In ancient times, the mikvah was most commonly used by women -- and men -- for ritual cleansing after coming in contact with death. Today, traditional immersion is usually explained as a spiritual purification, to mark the passing of potential life that comes with each menstrual cycle. It's also commonly used for conversions to Judaism.
But as Goldstein points out, the mikvah is also being used today as a kind of spiritual therapy, for everything from getting over a miscarriage, to completing a round of chemotherapy, finishing a doctoral degree or breaking up with a boyfriend.
"It has not only been rewrapped, but actually been reformulated," says Goldstein, who directs an adult learning center for liberal Jews in Toronto. "So this is not your grandmother's mikvah. But this is not your grandmother's Judaism altogether."
Indeed, after decades of assimilation and rejecting ritual, more Jews are now openly embracing all kinds of tradition, and they're thirsting for spirituality.
At the Mayyim Hayyim mikvah center just outside of Boston, 36-year-old Rachel Cole steps out of a small pool that looks more like a Jacuzzi in a five-star spa than any traditional mikvah. After a lifelong struggle with anorexia, Cole emerges from the water with both a sigh and a smile.
"There was really a sense of sadness, and I was almost about to cry," Cole says. "I was kind of hoping for the past hurts and the bad stuff to be kind of washed away, and I went under, and that's what it felt like was happening. I just feel like God really met me in the water. And I felt like I can, from this moment on, live more freely and live with joy."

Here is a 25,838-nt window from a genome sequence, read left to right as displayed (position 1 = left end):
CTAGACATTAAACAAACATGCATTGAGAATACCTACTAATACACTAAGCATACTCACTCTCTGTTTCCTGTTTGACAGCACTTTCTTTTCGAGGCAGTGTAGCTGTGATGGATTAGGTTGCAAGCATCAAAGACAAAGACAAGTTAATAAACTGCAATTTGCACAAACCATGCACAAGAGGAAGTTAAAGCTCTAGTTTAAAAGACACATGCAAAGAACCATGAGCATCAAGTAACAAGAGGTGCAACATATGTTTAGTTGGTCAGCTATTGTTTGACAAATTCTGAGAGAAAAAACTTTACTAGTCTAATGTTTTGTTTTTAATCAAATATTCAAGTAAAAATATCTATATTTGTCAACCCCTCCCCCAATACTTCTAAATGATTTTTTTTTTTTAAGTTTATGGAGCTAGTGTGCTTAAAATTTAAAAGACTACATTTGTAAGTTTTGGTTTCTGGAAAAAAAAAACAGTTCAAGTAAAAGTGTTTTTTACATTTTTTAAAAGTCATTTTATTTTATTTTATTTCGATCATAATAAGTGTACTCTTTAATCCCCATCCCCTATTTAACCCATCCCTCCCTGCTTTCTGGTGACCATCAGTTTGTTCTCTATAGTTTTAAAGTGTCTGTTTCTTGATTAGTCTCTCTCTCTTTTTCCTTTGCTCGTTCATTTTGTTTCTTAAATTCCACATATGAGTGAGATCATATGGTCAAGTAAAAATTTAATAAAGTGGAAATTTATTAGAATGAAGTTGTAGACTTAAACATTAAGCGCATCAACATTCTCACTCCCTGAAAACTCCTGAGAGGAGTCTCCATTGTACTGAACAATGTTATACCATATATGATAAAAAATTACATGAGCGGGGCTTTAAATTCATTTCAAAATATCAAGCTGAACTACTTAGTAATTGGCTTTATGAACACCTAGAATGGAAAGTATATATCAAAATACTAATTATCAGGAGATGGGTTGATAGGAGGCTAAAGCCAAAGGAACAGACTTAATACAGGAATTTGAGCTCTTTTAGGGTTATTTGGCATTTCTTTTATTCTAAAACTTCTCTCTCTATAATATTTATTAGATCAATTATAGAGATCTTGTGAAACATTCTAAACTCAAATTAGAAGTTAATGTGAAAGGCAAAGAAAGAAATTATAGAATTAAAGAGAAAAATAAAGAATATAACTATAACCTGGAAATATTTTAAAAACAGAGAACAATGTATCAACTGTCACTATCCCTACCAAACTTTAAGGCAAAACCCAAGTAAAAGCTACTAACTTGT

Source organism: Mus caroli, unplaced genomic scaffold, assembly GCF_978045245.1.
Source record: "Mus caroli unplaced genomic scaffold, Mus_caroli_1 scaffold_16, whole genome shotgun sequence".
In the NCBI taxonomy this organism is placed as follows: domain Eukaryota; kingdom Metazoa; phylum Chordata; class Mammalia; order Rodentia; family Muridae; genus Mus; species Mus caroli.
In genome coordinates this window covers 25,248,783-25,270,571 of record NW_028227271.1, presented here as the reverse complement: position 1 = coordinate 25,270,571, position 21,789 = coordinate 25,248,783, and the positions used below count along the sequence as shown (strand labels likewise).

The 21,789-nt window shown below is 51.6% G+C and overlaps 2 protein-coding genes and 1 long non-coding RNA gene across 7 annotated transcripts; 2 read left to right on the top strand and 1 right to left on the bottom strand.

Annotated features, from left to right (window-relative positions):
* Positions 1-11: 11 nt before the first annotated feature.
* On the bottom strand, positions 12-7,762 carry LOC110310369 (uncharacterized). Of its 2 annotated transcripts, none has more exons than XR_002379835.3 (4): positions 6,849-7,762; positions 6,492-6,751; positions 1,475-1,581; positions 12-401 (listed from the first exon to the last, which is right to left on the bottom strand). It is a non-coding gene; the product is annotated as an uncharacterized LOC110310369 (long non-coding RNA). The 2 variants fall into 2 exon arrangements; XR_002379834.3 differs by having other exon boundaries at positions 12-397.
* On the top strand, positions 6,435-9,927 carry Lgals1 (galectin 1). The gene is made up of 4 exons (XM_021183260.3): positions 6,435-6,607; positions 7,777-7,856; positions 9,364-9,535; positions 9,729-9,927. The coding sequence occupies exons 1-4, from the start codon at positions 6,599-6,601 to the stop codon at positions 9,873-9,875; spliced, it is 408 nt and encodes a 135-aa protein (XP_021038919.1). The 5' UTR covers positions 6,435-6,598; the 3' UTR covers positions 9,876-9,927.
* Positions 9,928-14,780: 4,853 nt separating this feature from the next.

Nearly 2,500 women and men have immersed at Mayyim Hayyim since the center opened two years ago. There is some resistance within the Orthodox community to some of the more unorthodox immersions. Some worry that stretching the mikvah too far from its original intent, or overusing it, might reduce it to a pop culture phenomenon like feng shui.
Conservative Rabbi William Hamilton of the Congregation Kehilath Israel in Brookline, Mass., supports alternative uses of the mikvah, but he says the trivialization of the ritual is a real concern. He also worries that as the mikvah becomes more popular, it might be misunderstood as some kind of easy -- or magic -- cure.
"I think there will be a time and place for pumping the brakes, but I’m not sure that we're there yet," Hamilton says.
Connecting to the Community
Ultimately, says Barry Shrage, president of Combined Jewish Philanthropies of Greater Boston, a reinvention of the mikvah will remain meaningful, as long as it is well-grounded in tradition and community.
"This is not studying Kabbalah with Madonna," Shrage says. "This is different. Kabbalah with Madonna is not connected to the community. It is universalized to the point of non-existence. This is really quite different."
Still, many see the new popularity of the mikvah as a great opportunity to reach some Jews who might never set foot in a synagogue.
Cookie Rosenbaum is the principal of an Orthodox Jewish day school outside Boston and a consultant at Mayyim Hayyim. She says she's both surprised and thrilled that the Mikvah has come back into favor with liberal Jews.
"When I got the e-mail about this [Mikvah] conference," she says, "I was like 'What is happening?' The reform movement is sponsoring a conference on Mikvah, and they're asking me to be on a panel? The Messiah must have come!"